A recent thread concerning Japanese depth charges sparked my interest, so I did a bit of investigating.
The Japanese started the War (at least the portion that included the U.S.) with the "Type 95" Depth Charge. The specifications follow:
Date of design: - 1935
Date of service: - 1940
Total weight: - 325lb (160kg)
Explosive charge: - 220lb (100kg)
Sink rate: - 6 fps (1.9 mps)
Possible depth settings: - 98, 197, or 295 feet (30, 60, or 90 meters)
Note: Early War Type 95s only had the 30 and 60 meter settings, but this was quickly changed.
In 1943, the Japanese introduced an improved version called the Type 2; ....which came in three variants:
Date of design: - 1942
Date of service: - 1943
Total weight: - n/a
Explosive charge: - Model 0 231lb (105kg)
...........................Model 1- 357lb (162kg)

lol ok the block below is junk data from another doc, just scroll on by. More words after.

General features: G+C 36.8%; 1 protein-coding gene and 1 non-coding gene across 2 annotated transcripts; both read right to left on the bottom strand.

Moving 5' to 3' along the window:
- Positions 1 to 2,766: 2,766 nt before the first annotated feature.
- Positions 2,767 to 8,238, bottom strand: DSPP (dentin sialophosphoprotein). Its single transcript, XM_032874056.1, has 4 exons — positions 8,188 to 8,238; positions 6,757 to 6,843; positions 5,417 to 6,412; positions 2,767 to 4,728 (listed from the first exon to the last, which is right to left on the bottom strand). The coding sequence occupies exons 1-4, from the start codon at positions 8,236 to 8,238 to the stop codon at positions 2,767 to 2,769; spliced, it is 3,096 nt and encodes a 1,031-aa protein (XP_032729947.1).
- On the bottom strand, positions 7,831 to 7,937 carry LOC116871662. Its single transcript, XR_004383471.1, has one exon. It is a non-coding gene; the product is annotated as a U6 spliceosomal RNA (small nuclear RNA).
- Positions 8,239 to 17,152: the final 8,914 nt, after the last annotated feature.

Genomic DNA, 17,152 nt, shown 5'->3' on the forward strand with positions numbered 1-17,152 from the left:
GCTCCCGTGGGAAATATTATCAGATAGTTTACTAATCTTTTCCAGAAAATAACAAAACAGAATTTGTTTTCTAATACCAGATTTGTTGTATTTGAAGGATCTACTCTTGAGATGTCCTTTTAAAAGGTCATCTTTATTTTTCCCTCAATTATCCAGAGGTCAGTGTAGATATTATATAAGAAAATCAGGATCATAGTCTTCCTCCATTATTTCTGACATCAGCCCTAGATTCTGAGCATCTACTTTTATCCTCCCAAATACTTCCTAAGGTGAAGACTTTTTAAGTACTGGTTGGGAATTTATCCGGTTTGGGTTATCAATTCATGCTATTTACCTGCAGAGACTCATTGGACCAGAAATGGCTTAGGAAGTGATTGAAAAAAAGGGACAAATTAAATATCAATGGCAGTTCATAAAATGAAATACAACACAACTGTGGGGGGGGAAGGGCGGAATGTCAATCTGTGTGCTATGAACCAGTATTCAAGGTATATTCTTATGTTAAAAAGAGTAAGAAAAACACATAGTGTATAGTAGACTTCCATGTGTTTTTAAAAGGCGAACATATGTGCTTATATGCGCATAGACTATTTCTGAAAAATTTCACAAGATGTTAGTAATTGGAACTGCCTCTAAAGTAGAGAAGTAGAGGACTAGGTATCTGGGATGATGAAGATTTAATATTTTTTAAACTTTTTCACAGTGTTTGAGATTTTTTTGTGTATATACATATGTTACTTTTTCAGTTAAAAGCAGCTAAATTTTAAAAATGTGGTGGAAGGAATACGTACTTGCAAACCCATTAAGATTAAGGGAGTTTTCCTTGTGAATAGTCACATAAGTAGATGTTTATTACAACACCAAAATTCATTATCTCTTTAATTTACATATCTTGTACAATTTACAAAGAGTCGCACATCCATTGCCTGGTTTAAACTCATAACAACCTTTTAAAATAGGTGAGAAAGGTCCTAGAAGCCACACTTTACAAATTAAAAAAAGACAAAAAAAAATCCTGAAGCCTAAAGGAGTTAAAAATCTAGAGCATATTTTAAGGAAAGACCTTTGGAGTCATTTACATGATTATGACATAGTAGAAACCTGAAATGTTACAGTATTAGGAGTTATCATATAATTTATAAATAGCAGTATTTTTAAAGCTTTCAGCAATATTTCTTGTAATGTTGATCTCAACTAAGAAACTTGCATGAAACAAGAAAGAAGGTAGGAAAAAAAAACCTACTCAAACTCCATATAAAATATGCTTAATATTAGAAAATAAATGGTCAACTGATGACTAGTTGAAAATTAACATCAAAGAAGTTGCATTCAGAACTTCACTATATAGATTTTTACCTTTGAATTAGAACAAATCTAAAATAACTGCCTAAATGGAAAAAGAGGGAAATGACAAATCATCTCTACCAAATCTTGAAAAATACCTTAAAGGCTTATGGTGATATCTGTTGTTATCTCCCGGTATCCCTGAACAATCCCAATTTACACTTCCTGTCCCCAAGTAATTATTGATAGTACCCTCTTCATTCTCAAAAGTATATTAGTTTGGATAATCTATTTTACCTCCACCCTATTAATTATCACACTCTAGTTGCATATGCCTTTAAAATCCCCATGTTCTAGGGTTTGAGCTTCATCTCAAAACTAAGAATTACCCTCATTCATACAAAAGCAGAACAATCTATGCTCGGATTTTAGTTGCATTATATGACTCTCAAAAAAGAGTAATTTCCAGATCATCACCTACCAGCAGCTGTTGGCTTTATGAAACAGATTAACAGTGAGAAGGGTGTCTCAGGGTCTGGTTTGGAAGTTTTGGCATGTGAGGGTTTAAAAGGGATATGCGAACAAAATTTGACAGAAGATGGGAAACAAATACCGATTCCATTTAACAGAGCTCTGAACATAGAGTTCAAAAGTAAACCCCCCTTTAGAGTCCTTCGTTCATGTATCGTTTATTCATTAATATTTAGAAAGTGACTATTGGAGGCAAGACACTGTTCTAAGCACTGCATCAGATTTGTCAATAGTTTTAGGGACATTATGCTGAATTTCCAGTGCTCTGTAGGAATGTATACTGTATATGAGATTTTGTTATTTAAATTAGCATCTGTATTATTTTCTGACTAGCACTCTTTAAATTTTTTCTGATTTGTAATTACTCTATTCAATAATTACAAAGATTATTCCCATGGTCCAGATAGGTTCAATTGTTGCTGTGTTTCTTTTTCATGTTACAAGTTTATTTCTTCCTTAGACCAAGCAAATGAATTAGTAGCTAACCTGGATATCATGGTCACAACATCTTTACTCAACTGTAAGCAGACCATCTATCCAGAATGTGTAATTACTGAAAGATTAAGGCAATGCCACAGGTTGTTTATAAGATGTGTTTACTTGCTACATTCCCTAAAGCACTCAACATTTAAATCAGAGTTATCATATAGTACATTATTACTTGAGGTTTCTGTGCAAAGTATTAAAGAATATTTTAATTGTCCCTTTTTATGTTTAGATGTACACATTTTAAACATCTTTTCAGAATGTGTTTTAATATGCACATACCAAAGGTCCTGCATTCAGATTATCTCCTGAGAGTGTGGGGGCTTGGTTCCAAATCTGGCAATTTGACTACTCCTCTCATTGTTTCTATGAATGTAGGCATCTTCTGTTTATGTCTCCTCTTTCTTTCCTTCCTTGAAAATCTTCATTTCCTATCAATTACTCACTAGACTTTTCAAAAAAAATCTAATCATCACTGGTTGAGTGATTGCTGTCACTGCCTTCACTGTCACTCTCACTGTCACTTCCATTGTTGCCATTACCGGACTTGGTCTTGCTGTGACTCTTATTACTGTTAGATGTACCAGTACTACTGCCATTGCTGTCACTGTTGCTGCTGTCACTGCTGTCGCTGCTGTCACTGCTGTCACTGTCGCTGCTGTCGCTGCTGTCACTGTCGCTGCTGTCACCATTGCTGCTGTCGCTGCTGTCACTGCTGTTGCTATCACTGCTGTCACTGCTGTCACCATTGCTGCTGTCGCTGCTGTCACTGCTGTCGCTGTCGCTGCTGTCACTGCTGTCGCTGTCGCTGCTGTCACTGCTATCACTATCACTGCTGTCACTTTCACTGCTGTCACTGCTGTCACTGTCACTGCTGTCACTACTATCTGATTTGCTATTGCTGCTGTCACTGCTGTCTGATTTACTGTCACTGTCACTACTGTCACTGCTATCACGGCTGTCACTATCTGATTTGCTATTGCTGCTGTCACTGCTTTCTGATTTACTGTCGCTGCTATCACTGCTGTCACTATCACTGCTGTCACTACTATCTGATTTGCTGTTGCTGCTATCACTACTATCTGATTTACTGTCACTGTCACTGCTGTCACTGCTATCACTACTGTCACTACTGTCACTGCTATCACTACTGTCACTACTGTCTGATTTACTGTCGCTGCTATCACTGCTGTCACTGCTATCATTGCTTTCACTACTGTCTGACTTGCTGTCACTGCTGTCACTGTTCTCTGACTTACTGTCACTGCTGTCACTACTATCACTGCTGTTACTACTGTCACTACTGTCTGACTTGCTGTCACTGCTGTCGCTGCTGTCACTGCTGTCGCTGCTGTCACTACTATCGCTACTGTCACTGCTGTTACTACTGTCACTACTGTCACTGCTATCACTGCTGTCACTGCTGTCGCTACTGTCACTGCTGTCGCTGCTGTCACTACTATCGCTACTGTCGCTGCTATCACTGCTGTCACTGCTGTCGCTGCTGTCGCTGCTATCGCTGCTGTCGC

...........................Model 2 - 243lb (110kg)
Sink rate: - 9.9 fps (3 mps)
Possible depth settings: - down to 475 ft (145m) in 25 ft (7.6m) increments.
Both types could be launched from stern racks, or "K" and "Y" depth charge launchers.
Both of these Depth Charges had some interesting features. Unlike many of their Allied counterparts, the detonator did not sense hydrostatic pressure directly. Instead, it consisted of a variable orifice that allowed a cylinder to fill with water at a predicable rate. When the accumulating volume of water had moved a captive piston a certain distance, the charge was fired. This system had the advantage of making the Depth Charge immune to surface detonation, if it happened to land sensor side down. It was also vastly cheaper and more reliable than a complex hydrostatic pressure sensor.
Another interesting feature was that both types were equipped to deploy small, optional "******ing" parachutes, when launched from either "K" or "Y" guns. This allowed slower vessels to use shallow settings, and still get clear of the damage radius.
A PAIR OF "K" GUNS
A "Y" GUN AND RELOAD RACK